Monday, June 1, 2015

The Big Annual Miracle.

Happy Birthday Babe!
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Keeling Curve: Annual oscillation.

At least one previous post shows how clueless I often am - in particular the notion that tons of stuff is raised into the branches by mighty biological lifting forces, when in fact, the structural component - carbon - comes, with consummate sleight-of-hand, right directly out of the air.

[That such thoughts come to me year after year on or about the last day of May and the first day of June is no accident. Reminded of other miracles births & beginnings; and this, without even mentioning Marilyn Monroe.   :-)]

This is why the detail of the Keeling Curve is saw-toothed - the 'annual oscillation' or 'annual oscillating variation' or 'seasonal fluctuation' or 'seasonality' - as carbon is incorporated into plants by photosynthesis and subsequently released again by decay.

The amount of this variation is about 5 ppm - less than 1% - but this number actually just represents (some kind of) balance or difference between the Northern Hemisphere (which has more land mass and consequently more plants) and the Southern Hemisphere (which has less). The total photosynthetic uptake is on the order of 100 Gt (as reported here).

Suppose some fraction of this were converted with pyrolysis into charcoal (which is relatively stable unless burned), and stored, say, in the soil. This would be no kind of solution to 'the problem' (which is human incontinence) nothing like it; but in the event that the burning of fossil fuels were stopped it could be a means of restoring climatic harmony, even (depending upon the scale) within just a few decades.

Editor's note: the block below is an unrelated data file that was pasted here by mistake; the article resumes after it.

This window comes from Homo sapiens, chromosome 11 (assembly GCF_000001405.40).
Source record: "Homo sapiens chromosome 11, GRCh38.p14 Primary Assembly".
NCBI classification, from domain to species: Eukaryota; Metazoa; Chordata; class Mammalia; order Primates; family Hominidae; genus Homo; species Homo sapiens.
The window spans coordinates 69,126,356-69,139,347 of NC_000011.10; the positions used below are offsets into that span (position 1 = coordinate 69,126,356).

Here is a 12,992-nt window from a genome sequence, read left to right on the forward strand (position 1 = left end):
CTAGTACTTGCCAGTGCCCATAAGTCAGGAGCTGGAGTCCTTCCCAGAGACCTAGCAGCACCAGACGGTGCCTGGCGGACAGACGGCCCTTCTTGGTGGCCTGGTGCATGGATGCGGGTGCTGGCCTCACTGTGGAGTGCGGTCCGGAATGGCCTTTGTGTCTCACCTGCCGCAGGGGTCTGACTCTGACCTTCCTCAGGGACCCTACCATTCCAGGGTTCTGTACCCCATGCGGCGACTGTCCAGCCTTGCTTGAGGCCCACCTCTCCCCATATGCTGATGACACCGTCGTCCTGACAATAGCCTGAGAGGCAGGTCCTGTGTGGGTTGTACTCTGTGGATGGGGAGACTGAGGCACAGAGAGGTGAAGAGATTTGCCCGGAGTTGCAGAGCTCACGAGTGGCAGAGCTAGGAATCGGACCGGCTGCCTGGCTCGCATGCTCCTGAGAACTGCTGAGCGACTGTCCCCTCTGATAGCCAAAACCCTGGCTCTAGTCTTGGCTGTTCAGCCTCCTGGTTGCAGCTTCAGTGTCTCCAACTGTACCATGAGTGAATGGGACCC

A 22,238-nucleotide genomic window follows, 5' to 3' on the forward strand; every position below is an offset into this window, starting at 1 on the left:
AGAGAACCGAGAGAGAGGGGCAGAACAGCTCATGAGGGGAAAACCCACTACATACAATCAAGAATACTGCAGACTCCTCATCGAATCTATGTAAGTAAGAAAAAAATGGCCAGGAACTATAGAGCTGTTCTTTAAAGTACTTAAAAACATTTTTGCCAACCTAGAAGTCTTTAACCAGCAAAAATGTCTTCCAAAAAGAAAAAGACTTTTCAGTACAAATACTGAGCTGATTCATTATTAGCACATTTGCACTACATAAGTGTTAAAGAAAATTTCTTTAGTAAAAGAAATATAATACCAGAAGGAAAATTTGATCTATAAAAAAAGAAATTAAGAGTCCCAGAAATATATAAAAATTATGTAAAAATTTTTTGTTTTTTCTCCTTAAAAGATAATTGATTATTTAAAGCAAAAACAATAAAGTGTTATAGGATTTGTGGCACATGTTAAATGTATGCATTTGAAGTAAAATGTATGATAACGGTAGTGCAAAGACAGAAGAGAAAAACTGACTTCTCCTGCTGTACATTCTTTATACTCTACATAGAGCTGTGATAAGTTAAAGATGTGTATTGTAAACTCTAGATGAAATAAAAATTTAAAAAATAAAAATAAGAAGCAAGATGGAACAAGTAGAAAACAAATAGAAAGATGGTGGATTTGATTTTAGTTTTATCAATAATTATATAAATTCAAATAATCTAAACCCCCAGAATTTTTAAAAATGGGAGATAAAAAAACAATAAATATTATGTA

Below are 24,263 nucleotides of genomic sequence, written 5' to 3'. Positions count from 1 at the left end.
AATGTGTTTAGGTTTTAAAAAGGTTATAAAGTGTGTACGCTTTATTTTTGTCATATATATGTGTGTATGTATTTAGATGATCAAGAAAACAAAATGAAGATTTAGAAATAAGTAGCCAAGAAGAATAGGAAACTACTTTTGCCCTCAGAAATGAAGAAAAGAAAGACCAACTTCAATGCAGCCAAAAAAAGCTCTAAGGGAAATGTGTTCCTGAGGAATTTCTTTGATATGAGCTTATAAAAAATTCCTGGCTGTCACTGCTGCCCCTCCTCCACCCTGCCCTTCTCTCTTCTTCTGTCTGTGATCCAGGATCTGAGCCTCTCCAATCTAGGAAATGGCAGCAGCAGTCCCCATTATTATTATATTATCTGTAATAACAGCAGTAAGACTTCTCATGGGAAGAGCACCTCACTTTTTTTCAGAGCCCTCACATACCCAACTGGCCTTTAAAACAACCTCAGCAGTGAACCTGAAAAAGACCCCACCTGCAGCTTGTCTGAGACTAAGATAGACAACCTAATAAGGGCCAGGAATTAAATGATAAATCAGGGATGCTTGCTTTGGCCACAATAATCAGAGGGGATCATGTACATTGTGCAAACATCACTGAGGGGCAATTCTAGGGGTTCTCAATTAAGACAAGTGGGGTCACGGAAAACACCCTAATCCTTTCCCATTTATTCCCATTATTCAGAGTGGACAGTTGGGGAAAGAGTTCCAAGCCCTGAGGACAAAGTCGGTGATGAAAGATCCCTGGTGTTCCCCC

Brasilian charcoal kilns.

Just there, in this annual carbon 'breath', in this rhythmic breathing in and breathing out - and represented scientifically in the Keeling Curve's oscillation - is a Prāṅa Yoga of the collective planetary ecology, a meditative Koan; and perhaps the ultimate maieutic exercise.

Keeling Curve: 1958-2008.

Keeling Curve: Annual oscillation.

Not-Really-A-Postscript:   (In fact I got into a hurry and forgot some of what I meantersay.)

First:   The Brasilian charcoal kilns pictured are probably not the most efficient converters. Yes, they are very 'Small is Beautiful', running without electricity or metal parts, BUT, the biomass utilized is the Amazon rainforest, they are frequently operated with slave labour, and the charcoal is immediately trucked away to burn in (equally rudimentary) pig iron blast furnaces (the pig iron from which is shipped to Europe and North America for conversion to steel parts for ... automobiles and so on.

Pyrolysis, however, is applicable in principle to just about any biomass not required for other purposes and the char can be stored in soils, enhancing water-retention and other soil qualities while not returning to the atmosphere for some possibly longish time.

Second:   The maples are already releasing their helicopter seeds. It seems too early for that but there they are, whirling down around me and collecting in drifts around this park bench - which just so happens to be surrounded by (wait for it) ... maple trees.

Room here for a go at biological priorities & the timing of events in the plant kingdom (another time).

And Third:   There is a song that goes with this post: Tim Hardin's 'Reason To Believe'. The song just showed up without antecedents, from deep in some psychological compost pile, coming on the scene unbidden as this post was being imagined and composed. It may seem inappropriate to offer as birthday music BUT there's more to it than megrims - there is also a very explicit willingness to believe. At the very least it is not a song that would be sung for someone for whom the singer had lost hope.

Here he is: Reason To Believe.

Ahhh ... it's lookin' like a bust gentle reader; another bust in a long line of 'em.

Laerte: Todo mundo se foi / Everyone's gone.
I knew it. He brought me here to dance and left me. The orchestra's gone too. Everyone's gone. (Oh well.)
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